Six of the top 10 trends of 2012 listed by the National Restaurant Association focus on locally sourcing food and sustainability.
Many restaurants are adopting a farm to table philosophy, making a conscious effort to use fresh and locally grown food.
Michigan restaurants are following suit, using tasty dishes to remind residents of the state’s agricultural assets.
In this audio report Echo’s Emanuele Berry takes us farm to table with the new restaurant Red Haven.
A demand for locally sourced food
Farmer Adam Montri clears his windshield of frost for the short drive to his hoop houses next door. Montri and his wife own and operate Ten Hens Farm in Bath, Mich., where they grow diversified vegetables year round.
This past year they added new hoop houses. Montri said one of the reasons they needed more space was because of demand from local restaurants.
“Probably 80 to 90 percent of our volume moves through restaurants,” Montri said.
He’s seen an increase in restaurants following the farm to table philosophy since 2008. Okemos’s Red Haven, Lansing’s Fork in the Road and Williamston Gracie’s, all purchase produce from Montri.
“Now there are restaurants that are really using that, as a, whether you say it’s a marketing tool or something they believe in or demand that’s there for customers, I think all of those things are true,” Montri said.
Serving up Michigan’s diverse agriculture
One restaurant that buys from Ten Hens Farm is Red Haven. Co-owned by Nina Santucci and Tony Maiala, Red Haven opened in Okemos in October.
After working in restaurants across the country, Santucci and Maiala decided to open their own business. They started with the mid-Michigan based food truck, The Purple Carrot, in 2011. The truck travels around the greater Lansing area, selling locally-sourced gourmet eats.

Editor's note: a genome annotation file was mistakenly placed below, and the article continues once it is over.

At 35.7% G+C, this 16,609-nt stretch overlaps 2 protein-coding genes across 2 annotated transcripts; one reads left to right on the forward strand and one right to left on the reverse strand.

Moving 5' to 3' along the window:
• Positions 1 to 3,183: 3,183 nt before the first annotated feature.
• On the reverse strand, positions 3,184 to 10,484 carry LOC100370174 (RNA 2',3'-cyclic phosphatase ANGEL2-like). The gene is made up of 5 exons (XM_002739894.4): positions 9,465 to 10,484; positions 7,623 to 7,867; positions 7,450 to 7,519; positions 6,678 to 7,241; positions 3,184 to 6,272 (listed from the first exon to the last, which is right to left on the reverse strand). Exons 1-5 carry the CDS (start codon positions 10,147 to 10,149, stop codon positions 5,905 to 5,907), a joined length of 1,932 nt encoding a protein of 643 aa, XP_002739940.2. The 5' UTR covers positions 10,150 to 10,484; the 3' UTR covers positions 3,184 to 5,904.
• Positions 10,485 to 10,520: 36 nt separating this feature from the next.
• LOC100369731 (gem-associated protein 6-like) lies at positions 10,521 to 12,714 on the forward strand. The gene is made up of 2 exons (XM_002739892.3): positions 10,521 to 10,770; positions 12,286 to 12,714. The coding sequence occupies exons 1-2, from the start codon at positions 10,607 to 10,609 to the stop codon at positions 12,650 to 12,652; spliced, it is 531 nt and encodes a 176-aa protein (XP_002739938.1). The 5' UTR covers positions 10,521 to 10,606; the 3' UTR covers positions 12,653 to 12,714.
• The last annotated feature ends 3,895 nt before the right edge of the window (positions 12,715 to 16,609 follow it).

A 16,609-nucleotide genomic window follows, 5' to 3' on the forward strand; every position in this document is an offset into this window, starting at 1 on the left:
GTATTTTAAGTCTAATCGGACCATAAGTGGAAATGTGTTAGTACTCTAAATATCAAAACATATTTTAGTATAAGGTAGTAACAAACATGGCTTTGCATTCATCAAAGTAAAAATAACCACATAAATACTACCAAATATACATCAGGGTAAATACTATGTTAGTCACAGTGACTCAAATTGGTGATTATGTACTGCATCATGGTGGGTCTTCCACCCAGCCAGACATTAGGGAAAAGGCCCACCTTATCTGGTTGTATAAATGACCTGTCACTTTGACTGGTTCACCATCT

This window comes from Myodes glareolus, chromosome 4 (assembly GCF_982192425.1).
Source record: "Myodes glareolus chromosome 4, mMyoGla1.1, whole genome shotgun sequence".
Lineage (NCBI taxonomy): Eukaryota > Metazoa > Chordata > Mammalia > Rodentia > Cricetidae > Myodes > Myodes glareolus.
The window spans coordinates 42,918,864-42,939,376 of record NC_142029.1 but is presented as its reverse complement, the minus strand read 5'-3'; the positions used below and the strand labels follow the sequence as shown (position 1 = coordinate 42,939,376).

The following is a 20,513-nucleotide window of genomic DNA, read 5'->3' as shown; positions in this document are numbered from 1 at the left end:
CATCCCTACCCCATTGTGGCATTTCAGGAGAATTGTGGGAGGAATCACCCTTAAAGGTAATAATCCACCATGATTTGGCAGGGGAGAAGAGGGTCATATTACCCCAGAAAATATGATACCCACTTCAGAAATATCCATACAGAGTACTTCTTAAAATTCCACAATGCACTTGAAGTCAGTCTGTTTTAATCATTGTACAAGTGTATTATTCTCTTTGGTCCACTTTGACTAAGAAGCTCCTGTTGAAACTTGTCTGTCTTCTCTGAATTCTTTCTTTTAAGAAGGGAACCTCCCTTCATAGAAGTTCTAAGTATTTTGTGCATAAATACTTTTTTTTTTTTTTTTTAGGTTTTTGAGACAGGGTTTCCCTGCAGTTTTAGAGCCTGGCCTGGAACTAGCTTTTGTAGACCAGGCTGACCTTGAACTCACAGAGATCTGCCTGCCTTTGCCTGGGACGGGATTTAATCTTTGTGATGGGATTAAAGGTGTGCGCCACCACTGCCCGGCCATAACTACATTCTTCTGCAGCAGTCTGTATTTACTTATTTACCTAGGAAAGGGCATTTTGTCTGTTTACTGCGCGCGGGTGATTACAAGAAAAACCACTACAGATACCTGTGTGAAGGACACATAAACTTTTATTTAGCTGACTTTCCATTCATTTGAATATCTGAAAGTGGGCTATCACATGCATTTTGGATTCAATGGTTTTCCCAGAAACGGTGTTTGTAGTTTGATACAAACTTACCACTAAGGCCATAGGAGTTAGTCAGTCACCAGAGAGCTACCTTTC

Co-owner Santucci said one of the reasons they choose to start their business in Michigan is because of the variety of produce, dairy and meat products the state offers.
“We knew we wanted to be sourcing local and so, second to California, Michigan’s the most diverse,” Santucci said. ” So if you’re picking a painter’s palette, this is a pretty good one to start with.”
Santucci has continued to paint with Michigan’s palette in the new restaurant Red Haven.
“Were doing our best to showcase Michigan products start to finish,” Santucci said. “So the dÃ©cor, almost everything is made from reclaimed barn wood. The food is all locally sourced, so all of the produce, and the meat and the cheeses, pretty much anything that we can get our hands on in Michigan, we’ll use,” she said.
The food at Red Haven is served tapas style, small plates for sharing. The dishes include mashed sweet potato and chorizo croquettes, and a carpaccio of pepper, butternut, apple, sherry and puff rice.
One of her goals is to show customers what Michigan’s agricultural sector has to offer, Santucci said.
“All the stuff you’re eating, it was grown here and you can get this too in your house,” she said. “So the more that we are kind of starting to see what’s available, incorporating it into our daily lives, I mean we can really turn around the way that the agriculture system works in this state little by little.”
Hedging bets with local food systems
There is limited research addressing the environmental benefits of the farm to table philosophy, but, Michael Hamm, director of Michigan State University’s Center for Regional Food Systems, said it is important to build local food systems because of climate change.
Hamm, the university’s C.S Mott professor of sustainable agriculture, said a lot of the food in Michigan is imported from California and other non-domestic sources.
“We can predict that in 20 or 30 years those places where we get that food from right now, we probably won’t be able to source as much food” Hamm said. “So, there’s part of the farm to table movement, which is helping to provide the basis for a broader array of places where we get food, so that we, in essence hedge our bets against what the changes that are probably coming down the road in the future.”
Hamm said he is ecstatic about the changes he’s seen in the use and accessibility of Michigan food over the past decade.
“I think we live in a fascinating period right now in respect to food, in what farmers are growing, and the time over the year they are growing it and restaurants that are popping up and the diversity of the opportunities we have to enjoy food in restaurants and enjoy food at home, is astounding. So let’s take advantage of it and enjoy the bounty of Michigan.”
Red Haven is at:
4480 S Hagadorn Road,